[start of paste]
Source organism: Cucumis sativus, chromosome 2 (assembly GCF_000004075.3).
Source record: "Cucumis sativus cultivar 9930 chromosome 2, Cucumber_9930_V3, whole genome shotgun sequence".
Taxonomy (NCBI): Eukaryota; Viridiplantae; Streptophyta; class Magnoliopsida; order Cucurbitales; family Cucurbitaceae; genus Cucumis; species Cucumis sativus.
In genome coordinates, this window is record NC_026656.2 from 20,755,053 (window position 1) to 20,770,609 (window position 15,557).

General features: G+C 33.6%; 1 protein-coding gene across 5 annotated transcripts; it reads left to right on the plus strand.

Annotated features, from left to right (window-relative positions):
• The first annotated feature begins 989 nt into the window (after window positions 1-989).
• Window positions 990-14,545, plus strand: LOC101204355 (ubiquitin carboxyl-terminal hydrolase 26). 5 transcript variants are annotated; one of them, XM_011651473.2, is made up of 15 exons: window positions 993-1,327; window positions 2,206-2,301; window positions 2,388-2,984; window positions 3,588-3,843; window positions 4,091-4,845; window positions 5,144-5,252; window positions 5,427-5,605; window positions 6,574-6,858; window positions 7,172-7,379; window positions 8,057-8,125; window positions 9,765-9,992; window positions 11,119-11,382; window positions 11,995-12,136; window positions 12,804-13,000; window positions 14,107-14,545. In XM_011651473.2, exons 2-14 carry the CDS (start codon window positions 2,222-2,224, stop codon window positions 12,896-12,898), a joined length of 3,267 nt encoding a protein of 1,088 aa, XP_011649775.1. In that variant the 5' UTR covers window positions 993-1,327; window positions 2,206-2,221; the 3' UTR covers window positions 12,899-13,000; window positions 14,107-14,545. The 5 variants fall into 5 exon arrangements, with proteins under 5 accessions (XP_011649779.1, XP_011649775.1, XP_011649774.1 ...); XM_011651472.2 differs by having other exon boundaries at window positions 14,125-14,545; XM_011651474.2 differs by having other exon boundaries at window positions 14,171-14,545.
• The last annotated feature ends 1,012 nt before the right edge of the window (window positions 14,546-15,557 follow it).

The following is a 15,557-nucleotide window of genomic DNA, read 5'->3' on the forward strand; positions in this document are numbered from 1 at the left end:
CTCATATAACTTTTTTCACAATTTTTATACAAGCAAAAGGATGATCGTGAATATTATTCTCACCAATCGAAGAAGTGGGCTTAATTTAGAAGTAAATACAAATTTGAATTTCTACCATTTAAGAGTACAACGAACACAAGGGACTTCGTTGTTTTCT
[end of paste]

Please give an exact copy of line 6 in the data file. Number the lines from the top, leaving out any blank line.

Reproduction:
Annotated features, from left to right (window-relative positions):